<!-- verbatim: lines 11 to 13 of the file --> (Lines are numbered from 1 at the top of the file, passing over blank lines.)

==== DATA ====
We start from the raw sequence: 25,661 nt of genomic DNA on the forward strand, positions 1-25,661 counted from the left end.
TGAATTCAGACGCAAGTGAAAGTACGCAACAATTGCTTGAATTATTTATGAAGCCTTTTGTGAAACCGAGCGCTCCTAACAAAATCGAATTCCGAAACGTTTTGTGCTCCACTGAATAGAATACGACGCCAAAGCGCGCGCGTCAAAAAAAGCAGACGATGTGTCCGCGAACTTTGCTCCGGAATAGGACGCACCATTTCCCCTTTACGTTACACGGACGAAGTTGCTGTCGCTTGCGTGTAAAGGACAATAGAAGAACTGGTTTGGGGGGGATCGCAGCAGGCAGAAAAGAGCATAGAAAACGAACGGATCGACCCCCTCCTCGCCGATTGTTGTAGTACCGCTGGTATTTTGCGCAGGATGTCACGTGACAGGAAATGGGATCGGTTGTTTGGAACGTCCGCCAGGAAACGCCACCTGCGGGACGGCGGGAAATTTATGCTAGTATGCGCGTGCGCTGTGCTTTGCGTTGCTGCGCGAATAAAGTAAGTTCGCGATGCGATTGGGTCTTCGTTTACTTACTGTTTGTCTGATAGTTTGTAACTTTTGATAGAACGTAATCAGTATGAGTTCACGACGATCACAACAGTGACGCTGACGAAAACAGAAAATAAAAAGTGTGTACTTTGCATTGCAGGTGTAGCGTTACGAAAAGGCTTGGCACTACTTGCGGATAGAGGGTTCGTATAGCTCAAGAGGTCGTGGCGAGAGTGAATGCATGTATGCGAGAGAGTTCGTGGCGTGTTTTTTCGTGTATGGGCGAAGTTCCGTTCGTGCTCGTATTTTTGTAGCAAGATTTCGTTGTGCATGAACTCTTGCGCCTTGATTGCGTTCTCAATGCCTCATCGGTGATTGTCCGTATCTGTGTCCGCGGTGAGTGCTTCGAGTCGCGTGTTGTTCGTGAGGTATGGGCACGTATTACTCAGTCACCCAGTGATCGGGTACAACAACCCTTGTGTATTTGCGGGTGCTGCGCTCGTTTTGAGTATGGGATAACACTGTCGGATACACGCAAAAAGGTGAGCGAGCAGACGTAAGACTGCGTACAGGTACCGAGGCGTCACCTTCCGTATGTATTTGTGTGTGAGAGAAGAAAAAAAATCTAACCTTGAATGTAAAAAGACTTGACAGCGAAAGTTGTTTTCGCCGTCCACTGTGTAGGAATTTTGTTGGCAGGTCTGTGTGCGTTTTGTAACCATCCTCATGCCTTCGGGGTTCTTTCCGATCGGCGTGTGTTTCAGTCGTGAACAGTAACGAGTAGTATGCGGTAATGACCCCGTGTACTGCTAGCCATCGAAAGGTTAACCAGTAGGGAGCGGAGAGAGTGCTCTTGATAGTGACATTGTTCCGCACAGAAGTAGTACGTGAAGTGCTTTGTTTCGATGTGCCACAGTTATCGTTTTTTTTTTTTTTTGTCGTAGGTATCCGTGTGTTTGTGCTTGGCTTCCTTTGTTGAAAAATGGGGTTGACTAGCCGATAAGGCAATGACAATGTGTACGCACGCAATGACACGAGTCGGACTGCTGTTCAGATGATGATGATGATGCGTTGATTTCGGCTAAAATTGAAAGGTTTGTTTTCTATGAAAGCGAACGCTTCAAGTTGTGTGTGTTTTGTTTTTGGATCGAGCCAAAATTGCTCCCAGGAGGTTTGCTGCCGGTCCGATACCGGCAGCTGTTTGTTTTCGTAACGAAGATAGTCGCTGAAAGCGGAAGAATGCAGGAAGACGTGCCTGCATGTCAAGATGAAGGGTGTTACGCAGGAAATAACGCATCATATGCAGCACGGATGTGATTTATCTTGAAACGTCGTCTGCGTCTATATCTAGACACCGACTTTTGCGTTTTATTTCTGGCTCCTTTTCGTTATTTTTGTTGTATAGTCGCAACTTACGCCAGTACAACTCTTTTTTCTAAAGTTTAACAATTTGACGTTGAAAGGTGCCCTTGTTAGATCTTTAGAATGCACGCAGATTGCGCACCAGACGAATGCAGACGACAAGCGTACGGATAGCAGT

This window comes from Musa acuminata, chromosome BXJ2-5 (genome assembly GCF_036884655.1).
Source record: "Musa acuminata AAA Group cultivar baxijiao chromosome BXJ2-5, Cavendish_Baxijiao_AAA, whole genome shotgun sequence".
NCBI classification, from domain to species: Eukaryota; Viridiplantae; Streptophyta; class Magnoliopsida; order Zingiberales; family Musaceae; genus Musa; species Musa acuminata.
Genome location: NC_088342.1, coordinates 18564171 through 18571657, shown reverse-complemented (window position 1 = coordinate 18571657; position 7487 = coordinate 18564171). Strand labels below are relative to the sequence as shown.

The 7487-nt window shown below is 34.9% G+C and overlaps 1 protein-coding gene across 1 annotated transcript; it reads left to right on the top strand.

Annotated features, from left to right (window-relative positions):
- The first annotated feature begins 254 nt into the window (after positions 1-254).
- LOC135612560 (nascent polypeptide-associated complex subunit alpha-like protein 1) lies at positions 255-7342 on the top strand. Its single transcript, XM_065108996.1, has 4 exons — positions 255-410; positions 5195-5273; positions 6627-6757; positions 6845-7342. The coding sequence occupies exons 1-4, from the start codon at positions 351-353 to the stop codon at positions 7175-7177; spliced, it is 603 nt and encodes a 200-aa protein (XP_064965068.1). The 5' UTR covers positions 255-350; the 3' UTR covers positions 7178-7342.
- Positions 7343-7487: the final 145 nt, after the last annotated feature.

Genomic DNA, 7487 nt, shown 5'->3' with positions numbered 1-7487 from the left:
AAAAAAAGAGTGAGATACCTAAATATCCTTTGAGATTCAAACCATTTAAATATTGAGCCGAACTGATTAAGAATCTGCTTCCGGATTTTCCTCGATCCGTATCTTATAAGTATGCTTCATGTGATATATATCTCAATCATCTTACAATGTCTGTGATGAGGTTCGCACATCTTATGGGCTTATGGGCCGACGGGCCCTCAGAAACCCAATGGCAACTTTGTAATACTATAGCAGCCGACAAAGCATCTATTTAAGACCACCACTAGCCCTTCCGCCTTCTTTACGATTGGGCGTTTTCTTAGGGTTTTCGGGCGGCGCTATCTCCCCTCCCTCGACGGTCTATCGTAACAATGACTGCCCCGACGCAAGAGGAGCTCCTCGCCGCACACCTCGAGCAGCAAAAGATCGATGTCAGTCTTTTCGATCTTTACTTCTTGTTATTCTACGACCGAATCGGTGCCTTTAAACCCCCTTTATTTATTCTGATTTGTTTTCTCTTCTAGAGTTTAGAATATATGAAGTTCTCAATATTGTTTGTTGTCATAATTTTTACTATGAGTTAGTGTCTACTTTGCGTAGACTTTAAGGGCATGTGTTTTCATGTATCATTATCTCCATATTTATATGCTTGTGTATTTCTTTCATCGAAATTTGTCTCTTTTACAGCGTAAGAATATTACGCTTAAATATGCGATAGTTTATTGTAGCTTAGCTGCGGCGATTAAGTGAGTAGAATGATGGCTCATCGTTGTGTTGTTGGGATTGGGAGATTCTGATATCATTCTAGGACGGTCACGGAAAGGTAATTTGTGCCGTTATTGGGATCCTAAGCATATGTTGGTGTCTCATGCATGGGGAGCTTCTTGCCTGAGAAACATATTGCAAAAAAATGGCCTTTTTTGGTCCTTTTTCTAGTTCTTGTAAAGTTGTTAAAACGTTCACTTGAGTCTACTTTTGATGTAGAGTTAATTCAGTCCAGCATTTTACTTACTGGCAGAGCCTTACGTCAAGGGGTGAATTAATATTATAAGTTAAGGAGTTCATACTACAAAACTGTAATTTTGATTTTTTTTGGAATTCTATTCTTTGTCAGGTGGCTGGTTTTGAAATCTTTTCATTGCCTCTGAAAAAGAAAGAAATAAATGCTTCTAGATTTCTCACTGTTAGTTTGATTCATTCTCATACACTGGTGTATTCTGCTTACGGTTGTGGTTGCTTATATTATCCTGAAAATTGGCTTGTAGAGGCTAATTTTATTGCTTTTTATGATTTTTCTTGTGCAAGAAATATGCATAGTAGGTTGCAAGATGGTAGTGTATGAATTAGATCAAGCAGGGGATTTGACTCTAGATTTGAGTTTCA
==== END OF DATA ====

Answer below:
- Positions 7343-7487: the final 145 nt, after the last annotated feature.

Genomic DNA, 7487 nt, shown 5'->3' with positions numbered 1-7487 from the left:
AAAAAAAGAGTGAGATACCTAAATATCCTTTGAGATTCAAACCATTTAAATATTGAGCCGAACTGATTAAGAATCTGCTTCCGGATTTTCCTCGATCCGTATCTTATAAGTATGCTTCATGTGATATATATCTCAATCATCTTACAATGTCTGTGATGAGGTTCGCACATCTTATGGGCTTATGGGCCGACGGGCCCTCAGAAACCCAATGGCAACTTTGTAATACTATAGCAGCCGACAAAGCATCTATTTAAGACCACCACTAGCCCTTCCGCCTTCTTTACGATTGGGCGTTTTCTTAGGGTTTTCGGGCGGCGCTATCTCCCCTCCCTCGACGGTCTATCGTAACAATGACTGCCCCGACGCAAGAGGAGCTCCTCGCCGCACACCTCGAGCAGCAAAAGATCGATGTCAGTCTTTTCGATCTTTACTTCTTGTTATTCTACGACCGAATCGGTGCCTTTAAACCCCCTTTATTTATTCTGATTTGTTTTCTCTTCTAGAGTTTAGAATATATGAAGTTCTCAATATTGTTTGTTGTCATAATTTTTACTATGAGTTAGTGTCTACTTTGCGTAGACTTTAAGGGCATGTGTTTTCATGTATCATTATCTCCATATTTATATGCTTGTGTATTTCTTTCATCGAAATTTGTCTCTTTTACAGCGTAAGAATATTACGCTTAAATATGCGATAGTTTATTGTAGCTTAGCTGCGGCGATTAAGTGAGTAGAATGATGGCTCATCGTTGTGTTGTTGGGATTGGGAGATTCTGATATCATTCTAGGACGGTCACGGAAAGGTAATTTGTGCCGTTATTGGGATCCTAAGCATATGTTGGTGTCTCATGCATGGGGAGCTTCTTGCCTGAGAAACATATTGCAAAAAAATGGCCTTTTTTGGTCCTTTTTCTAGTTCTTGTAAAGTTGTTAAAACGTTCACTTGAGTCTACTTTTGATGTAGAGTTAATTCAGTCCAGCATTTTACTTACTGGCAGAGCCTTACGTCAAGGGGTGAATTAATATTATAAGTTAAGGAGTTCATACTACAAAACTGTAATTTTGATTTTTTTTGGAATTCTATTCTTTGTCAGGTGGCTGGTTTTGAAATCTTTTCATTGCCTCTGAAAAAGAAAGAAATAAATGCTTCTAGATTTCTCACTGTTAGTTTGATTCATTCTCATACACTGGTGTATTCTGCTTACGGTTGTGGTTGCTTATATTATCCTGAAAATTGGCTTGTAGAGGCTAATTTTATTGCTTTTTATGATTTTTCTTGTGCAAGAAATATGCATAGTAGGTTGCAAGATGGTAGTGTATGAATTAGATCAAGCAGGGGATTTGACTCTAGATTTGAGTTTCA